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Dubin-Johnson syndrome

Other Names for this Disease
  • Chronic Idiopathic Jaundice
  • Conjugated Hyperbilirubinemia
  • DJS
  • Hyperbilirubinemia 2
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Dubin-Johnson syndrome is a type of hereditary hyperbilirubinemia with a relatively benign course.[1] Symptoms may include a yellowish color to the skin (jaundice), and a liver that is sometimes enlarged and tender.[2]  The symptoms often do not present until puberty or adulthood. The syndrome interferes with the body's ability to move bilirubin from the liver. In most cases, treatment is not required.[3] 
Last updated: 12/19/2008


  1. Habashi SL, Lambiase LR, MK Anand, KJ Mishark, Nguyen C . Dubin-Johnson Syndrome. eMedicine. October 10, 2006; Accessed 12/19/2008.
  2. Dubin Johnson Syndrome. National Organization for Rare Disorders (NORD). 2007; Accessed 12/19/2008.
  3. Dugdale, DC. Dubin-Johnson syndrome. MedlinePlus. July 22, 2008; Accessed 12/19/2008.
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Basic Information

  • Genetics Home Reference (GHR) contains information on Dubin-Johnson syndrome. This website is maintained by the National Library of Medicine.
  • MedlinePlus was designed by the National Library of Medicine to help you research your health questions, and it provides more information about this topic.
  • The National Organization for Rare Disorders (NORD) is a federation of more than 130 nonprofit voluntary health organizations serving people with rare disorders. Click on the link to view information on this topic.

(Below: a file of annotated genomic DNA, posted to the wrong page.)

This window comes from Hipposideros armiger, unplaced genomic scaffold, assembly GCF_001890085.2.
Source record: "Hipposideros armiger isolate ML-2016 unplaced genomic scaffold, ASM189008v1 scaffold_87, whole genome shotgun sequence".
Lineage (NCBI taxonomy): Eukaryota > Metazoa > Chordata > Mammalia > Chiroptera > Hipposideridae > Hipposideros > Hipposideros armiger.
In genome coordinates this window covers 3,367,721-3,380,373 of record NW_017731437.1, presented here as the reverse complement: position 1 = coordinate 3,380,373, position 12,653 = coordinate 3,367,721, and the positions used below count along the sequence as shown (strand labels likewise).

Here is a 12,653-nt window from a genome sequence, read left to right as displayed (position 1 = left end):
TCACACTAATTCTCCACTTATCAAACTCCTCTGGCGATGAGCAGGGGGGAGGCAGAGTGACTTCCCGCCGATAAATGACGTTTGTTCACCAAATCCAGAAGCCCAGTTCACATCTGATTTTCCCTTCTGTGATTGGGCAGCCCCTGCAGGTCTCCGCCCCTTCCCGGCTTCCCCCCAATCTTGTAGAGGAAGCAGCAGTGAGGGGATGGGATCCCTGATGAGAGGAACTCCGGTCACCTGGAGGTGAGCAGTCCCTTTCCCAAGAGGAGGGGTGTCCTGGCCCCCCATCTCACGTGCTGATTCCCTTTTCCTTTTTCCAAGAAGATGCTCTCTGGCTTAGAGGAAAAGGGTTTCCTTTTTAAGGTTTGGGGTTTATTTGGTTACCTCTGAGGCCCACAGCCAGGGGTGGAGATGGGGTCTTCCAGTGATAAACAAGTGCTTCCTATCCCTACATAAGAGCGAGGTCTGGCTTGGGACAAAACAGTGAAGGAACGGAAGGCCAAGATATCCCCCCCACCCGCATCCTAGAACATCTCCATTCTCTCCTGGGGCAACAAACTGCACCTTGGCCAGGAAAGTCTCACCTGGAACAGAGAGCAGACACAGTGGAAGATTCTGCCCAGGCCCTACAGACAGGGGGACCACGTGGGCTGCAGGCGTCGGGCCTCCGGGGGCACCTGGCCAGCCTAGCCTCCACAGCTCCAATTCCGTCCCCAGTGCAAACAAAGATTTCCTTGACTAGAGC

In Depth Information

  • Medscape Reference provides information on this topic. Click on the link to view this information. You may need to register to view the medical textbook, but registration is free.
  • The Online Mendelian Inheritance in Man (OMIM) is an catalog of human genes and genetic disorders. Each entry has a summary of related medical articles. It is meant for health care professionals and researchers. OMIM is maintained by Johns Hopkins University School of Medicine. 
  • Orphanet is a European reference portal for information on rare diseases and orphan drugs.  Access to this database is free of charge.
  • PubMed is a searchable database of medical literature and lists journal articles that discuss Dubin-Johnson syndrome. Click on the link to view a sample search on this topic.